Several courts have ruled that APIs are copyrightable. I don't have my casebook handy but I believe there was an Apple case a few decades ago where this was affirmed at the appellate level.
But by-and-large the copyrightability of APIs is still an open question, I believe.
I personally think APIs (and many, many other things) shouldn't be copyrightability. But my "beliefs" count for squat. And the problem in the FOSS community is that we hear a certain cadre of academics swear up and down that APIs aren't copyrightable, and we believe them because they're the only voices we hear.
Well, unfortunately, there are other voices. Rich voices. And those voices pay for conferences and retreats for judges and other policymakers. And though to our ears those voices sound weak and distant, that simply might say more about how far away from the legal mainstream our community is than it does about where the actual law is actually headed. Though, I tend to think most district courts aren't eager to join the party happening over in the patent circuit, and seem to be holding the line against strengthening of copyrights wrt IT.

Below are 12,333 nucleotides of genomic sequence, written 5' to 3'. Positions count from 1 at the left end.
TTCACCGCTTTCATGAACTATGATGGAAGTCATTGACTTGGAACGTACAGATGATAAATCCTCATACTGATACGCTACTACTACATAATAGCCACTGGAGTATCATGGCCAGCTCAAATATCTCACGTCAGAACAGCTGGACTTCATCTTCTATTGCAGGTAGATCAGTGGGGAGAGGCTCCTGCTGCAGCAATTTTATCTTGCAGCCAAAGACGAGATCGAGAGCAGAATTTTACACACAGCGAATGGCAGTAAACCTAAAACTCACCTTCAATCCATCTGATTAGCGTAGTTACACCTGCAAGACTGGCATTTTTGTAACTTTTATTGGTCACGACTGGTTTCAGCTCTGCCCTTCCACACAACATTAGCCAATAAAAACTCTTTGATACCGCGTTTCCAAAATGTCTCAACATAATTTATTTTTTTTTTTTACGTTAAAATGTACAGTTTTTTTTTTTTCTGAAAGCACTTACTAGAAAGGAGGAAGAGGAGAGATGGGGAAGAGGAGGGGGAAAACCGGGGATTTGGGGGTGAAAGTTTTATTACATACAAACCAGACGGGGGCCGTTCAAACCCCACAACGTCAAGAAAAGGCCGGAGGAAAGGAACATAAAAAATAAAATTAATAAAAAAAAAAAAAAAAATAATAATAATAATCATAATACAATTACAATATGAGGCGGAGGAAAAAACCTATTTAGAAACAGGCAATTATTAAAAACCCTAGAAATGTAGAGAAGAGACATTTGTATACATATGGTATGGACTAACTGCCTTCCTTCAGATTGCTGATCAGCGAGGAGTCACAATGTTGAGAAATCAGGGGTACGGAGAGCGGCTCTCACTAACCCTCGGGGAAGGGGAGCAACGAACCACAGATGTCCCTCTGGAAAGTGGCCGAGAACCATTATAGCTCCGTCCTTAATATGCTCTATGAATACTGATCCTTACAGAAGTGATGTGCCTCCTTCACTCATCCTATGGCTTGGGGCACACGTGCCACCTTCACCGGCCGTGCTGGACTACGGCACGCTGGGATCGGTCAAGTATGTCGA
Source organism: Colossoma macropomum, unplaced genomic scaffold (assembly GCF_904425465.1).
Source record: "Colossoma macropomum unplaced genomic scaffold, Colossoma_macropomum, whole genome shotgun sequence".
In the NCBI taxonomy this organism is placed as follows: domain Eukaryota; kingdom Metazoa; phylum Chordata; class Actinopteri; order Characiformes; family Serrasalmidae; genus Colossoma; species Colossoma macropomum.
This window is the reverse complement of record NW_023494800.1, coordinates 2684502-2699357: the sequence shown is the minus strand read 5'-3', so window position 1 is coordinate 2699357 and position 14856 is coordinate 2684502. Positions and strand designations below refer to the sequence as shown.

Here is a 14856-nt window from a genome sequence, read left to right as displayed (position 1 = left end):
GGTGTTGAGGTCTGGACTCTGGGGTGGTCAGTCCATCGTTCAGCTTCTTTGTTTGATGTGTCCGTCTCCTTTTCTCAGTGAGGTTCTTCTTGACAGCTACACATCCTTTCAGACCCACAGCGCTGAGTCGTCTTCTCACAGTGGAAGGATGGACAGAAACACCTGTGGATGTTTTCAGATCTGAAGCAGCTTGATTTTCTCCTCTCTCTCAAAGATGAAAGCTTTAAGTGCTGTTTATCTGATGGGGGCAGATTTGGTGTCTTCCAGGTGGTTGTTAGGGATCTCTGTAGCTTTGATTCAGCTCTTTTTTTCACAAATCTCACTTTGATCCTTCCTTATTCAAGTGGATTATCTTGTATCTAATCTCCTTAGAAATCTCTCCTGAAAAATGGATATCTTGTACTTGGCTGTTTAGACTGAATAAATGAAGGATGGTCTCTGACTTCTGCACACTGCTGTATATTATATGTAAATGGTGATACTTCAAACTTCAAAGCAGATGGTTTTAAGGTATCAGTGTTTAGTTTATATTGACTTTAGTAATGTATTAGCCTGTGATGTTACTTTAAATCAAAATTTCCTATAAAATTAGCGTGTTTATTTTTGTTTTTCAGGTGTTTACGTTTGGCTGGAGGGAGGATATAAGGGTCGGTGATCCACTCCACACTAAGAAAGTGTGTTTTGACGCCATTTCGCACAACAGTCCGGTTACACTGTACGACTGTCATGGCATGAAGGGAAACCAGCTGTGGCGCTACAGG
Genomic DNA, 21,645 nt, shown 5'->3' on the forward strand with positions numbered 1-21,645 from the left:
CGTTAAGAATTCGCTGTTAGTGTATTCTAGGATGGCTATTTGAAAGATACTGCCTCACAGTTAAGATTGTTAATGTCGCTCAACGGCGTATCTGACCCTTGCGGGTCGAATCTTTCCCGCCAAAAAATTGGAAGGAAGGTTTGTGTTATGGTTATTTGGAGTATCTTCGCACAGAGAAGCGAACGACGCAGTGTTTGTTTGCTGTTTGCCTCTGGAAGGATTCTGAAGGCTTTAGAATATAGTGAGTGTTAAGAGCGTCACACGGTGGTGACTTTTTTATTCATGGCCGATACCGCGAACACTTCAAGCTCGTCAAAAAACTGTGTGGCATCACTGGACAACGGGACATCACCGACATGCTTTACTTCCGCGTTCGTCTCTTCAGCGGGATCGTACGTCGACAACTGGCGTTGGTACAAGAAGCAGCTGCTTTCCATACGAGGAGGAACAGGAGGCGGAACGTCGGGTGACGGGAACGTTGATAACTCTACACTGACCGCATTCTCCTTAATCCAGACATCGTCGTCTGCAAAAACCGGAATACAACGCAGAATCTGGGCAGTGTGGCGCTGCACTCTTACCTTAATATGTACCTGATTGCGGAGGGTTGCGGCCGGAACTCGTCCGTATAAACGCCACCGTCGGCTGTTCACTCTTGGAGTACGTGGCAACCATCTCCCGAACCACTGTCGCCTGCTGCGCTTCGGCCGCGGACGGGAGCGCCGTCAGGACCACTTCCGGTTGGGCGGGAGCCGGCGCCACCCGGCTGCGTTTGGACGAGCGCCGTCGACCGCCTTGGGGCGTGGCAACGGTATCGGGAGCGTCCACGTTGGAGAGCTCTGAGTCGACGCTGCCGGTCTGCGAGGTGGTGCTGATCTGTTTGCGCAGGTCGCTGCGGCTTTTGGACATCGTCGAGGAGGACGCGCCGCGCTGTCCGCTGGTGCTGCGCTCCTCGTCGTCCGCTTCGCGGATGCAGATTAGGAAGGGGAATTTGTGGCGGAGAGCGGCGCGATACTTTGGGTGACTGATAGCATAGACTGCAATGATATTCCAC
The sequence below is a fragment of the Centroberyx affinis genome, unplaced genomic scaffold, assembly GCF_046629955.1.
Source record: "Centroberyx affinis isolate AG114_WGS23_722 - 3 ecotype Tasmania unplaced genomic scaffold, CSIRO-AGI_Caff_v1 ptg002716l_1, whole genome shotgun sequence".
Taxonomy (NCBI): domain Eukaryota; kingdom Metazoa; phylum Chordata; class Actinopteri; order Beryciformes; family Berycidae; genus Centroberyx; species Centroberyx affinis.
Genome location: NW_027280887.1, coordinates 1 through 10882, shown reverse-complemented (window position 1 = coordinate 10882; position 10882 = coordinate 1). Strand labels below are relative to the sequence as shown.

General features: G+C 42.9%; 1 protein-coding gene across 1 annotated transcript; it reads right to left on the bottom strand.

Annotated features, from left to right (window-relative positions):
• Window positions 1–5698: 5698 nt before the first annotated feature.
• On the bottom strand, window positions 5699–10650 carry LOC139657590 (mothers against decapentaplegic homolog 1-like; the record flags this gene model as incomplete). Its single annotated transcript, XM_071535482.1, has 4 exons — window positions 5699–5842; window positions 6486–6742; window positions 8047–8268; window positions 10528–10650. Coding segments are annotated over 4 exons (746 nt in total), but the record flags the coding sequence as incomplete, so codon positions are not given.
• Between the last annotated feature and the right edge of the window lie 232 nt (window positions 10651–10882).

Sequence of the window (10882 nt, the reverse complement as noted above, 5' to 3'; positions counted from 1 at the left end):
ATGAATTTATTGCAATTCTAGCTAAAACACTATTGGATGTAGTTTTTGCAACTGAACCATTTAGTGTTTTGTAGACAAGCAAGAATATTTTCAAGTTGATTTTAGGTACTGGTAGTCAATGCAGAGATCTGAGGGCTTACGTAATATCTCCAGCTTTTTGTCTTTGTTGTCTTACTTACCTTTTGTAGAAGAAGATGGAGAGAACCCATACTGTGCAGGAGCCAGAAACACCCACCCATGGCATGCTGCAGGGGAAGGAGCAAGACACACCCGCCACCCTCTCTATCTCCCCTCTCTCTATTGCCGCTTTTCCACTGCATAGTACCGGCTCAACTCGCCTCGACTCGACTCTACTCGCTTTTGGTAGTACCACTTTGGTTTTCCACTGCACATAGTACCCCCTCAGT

Still, there's quite a long list of sharp turns the law has taken which surprised the vast majority of legal scholars.